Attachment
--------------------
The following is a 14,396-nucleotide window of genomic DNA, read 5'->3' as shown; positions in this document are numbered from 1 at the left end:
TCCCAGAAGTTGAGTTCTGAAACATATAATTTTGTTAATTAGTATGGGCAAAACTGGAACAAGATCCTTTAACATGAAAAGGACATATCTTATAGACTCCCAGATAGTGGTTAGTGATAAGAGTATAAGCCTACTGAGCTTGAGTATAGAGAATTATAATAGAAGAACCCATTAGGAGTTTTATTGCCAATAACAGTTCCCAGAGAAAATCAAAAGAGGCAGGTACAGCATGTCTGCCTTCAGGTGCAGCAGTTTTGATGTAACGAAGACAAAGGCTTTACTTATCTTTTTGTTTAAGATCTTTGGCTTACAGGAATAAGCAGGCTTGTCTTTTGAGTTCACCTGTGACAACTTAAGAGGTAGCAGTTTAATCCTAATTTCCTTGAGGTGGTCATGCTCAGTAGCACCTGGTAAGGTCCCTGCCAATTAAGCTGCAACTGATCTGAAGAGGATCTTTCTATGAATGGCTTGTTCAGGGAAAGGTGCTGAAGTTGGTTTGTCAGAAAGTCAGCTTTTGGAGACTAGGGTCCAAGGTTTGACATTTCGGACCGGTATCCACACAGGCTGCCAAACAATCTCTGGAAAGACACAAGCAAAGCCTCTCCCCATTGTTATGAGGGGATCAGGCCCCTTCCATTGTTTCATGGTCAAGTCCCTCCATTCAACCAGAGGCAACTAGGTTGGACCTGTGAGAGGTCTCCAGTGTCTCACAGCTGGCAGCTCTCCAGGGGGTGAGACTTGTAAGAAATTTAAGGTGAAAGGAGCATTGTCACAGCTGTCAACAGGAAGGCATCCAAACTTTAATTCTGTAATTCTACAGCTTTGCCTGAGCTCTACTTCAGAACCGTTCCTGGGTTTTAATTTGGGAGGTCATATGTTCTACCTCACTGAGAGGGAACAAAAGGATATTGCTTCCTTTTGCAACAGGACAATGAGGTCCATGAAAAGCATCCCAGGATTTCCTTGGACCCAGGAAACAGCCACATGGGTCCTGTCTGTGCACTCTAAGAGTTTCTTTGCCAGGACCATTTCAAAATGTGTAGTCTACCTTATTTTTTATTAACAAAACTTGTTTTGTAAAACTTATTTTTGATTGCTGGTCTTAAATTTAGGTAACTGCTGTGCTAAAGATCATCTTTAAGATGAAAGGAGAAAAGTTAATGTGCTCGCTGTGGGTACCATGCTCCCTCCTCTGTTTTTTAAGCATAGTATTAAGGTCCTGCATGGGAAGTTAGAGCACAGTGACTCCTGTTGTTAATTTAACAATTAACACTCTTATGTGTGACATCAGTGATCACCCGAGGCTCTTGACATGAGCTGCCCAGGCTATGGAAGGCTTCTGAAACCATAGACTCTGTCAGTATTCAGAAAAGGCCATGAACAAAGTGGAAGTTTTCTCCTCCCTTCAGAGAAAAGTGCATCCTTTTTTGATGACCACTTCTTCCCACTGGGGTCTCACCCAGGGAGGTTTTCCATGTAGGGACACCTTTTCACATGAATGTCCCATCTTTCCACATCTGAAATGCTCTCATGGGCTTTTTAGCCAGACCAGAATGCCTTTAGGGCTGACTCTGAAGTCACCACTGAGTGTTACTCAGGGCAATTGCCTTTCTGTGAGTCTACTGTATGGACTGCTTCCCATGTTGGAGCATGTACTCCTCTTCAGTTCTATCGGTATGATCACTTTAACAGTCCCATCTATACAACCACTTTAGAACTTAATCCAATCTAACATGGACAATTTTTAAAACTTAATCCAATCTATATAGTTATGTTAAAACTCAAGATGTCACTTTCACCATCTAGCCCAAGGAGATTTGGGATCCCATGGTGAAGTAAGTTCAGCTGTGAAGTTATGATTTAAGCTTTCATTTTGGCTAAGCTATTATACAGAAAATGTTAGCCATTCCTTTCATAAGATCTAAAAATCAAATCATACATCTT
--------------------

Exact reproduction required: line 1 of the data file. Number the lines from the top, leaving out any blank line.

The following is a 14,396-nucleotide window of genomic DNA, read 5'->3' as shown; positions in this document are numbered from 1 at the left end: